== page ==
Leep (Loop Electrosurgical Excision Procedure)

A loop electrosurgical excision procedure (LEEP) is a surgical procedure performed after a patient has persistent abnormal pap smears. More often than not abnormal pap smears due to HPV resolve on their own with time and healthy immune system functioning. However, in the situations where high-grade cervical lesions or persistent low-grade cervical lesions are detected, a LEEP is often indicated. This procedure can be performed in the outpatient setting and is typically done in our office under the appropriate form of anesthesia. This procedure utilizes a very thin wire to excise the affected tissue of the cervix. This procedure can be individualized based on a patient’s specific diagnosis. It is important to follow post-procedure instructions given by your provider, including abstinence from intercourse and nothing in the vagina for two to four weeks in order to allow the cervical tissue to heal. In general, many women return to routine daily activities quickly and have a short recovery period.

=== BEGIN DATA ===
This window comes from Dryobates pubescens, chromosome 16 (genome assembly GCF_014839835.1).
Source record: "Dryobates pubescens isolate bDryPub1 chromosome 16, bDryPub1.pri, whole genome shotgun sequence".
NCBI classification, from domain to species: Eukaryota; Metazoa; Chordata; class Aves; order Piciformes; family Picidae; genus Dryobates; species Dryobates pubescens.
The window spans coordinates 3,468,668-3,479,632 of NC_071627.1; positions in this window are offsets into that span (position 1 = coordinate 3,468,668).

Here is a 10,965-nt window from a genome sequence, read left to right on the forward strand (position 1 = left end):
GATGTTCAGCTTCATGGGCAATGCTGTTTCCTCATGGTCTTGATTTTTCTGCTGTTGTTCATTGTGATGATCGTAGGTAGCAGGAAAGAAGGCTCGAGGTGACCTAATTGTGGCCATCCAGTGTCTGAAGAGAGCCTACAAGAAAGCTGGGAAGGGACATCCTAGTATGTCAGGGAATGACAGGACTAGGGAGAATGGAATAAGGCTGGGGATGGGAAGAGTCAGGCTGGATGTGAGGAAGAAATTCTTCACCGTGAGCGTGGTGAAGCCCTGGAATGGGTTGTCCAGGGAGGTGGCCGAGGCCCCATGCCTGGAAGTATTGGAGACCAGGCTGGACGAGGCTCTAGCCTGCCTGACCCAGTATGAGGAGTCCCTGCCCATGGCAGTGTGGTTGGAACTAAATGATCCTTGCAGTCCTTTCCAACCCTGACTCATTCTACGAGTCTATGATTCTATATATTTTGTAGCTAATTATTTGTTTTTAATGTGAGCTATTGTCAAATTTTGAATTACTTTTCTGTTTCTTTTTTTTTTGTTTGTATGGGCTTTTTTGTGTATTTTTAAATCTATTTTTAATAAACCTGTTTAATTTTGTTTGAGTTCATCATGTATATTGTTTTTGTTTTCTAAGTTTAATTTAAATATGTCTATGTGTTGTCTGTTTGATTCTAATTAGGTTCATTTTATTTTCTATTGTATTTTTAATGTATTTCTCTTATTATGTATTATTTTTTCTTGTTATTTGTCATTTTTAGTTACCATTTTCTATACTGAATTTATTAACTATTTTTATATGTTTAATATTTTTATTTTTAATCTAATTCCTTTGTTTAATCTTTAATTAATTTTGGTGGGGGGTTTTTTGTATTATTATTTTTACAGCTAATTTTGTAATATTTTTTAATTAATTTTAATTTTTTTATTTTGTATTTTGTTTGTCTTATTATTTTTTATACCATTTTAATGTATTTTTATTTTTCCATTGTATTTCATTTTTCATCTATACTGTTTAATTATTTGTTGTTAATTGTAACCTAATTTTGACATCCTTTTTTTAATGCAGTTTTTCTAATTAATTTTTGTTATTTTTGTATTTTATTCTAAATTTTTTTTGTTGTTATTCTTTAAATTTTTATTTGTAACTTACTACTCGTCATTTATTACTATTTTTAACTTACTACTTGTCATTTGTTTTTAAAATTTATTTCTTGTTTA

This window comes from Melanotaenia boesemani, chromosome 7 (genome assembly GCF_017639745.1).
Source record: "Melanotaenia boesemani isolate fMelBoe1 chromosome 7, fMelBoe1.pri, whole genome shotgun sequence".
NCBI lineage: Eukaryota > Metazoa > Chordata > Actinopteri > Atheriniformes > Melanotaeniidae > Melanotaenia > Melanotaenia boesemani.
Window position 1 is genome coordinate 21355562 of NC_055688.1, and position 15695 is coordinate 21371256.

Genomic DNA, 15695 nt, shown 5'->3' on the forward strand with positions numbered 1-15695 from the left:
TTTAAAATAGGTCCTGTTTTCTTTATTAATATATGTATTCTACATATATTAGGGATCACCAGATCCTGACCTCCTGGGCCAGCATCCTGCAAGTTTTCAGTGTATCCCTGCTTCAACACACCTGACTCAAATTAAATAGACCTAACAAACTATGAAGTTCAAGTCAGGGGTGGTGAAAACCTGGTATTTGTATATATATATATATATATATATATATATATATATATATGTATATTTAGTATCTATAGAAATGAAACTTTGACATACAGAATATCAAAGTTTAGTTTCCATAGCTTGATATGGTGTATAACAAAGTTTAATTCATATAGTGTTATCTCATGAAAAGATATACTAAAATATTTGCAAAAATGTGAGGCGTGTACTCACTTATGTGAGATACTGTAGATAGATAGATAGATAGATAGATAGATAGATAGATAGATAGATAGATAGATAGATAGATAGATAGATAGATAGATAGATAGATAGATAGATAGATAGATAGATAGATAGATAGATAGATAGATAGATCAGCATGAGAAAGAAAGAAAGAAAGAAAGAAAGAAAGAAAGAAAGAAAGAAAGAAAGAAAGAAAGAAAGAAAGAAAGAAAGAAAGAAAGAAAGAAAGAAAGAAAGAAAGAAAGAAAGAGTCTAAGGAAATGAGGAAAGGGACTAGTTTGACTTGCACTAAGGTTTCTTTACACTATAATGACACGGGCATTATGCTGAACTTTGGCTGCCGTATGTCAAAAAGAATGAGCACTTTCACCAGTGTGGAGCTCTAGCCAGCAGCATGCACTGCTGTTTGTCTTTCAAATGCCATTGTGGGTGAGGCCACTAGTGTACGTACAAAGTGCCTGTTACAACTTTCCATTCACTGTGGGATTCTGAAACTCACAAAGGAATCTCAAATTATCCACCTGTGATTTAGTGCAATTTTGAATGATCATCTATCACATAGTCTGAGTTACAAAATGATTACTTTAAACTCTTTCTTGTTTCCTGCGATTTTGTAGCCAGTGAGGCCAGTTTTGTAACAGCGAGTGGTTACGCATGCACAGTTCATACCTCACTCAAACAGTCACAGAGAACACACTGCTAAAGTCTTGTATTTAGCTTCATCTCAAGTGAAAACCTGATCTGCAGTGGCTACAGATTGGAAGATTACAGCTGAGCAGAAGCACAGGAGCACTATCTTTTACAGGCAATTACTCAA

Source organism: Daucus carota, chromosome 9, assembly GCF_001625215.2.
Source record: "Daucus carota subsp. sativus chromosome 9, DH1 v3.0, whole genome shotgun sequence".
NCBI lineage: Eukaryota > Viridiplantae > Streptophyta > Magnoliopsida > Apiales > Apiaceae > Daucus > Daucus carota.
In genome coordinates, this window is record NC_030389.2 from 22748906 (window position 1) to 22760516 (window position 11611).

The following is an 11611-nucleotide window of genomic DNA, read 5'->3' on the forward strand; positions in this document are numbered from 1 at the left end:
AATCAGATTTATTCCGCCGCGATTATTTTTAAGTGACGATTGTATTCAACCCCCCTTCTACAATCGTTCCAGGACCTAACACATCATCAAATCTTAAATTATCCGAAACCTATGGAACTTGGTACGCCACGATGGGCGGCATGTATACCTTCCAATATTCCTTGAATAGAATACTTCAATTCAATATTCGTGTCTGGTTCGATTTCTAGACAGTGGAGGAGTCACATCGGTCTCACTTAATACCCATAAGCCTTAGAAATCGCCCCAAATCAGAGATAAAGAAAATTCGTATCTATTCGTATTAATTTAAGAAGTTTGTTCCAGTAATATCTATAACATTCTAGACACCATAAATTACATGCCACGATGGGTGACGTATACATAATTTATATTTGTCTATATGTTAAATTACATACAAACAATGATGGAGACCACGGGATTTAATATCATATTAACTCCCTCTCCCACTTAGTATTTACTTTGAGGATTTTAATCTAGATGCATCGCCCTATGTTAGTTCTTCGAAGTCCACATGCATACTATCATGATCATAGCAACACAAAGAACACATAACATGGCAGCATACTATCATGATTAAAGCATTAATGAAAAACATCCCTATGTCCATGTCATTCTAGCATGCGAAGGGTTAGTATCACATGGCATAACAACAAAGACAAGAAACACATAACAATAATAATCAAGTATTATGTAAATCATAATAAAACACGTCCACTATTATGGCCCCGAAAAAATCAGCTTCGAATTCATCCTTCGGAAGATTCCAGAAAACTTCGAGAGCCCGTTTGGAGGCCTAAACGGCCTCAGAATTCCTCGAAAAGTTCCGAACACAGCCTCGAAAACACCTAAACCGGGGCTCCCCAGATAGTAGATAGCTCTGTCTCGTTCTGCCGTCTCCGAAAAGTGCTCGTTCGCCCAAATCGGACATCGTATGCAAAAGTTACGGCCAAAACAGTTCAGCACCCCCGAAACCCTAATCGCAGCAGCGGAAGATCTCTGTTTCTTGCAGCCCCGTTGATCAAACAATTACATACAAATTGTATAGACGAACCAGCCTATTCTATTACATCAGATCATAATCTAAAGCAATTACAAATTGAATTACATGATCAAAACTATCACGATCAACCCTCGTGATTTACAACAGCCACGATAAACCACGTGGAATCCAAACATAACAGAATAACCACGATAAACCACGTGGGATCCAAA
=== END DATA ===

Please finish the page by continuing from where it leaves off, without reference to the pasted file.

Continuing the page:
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Operative Hysteroscopy

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Laparoscopic Tubal Ligation or Salpingectomy for Permanent Sterilization

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Operative Laparoscopy

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Hospital Surgical Procedures

Pre-Op and Post OP

Pre-Op Instructions

Post Op Instructions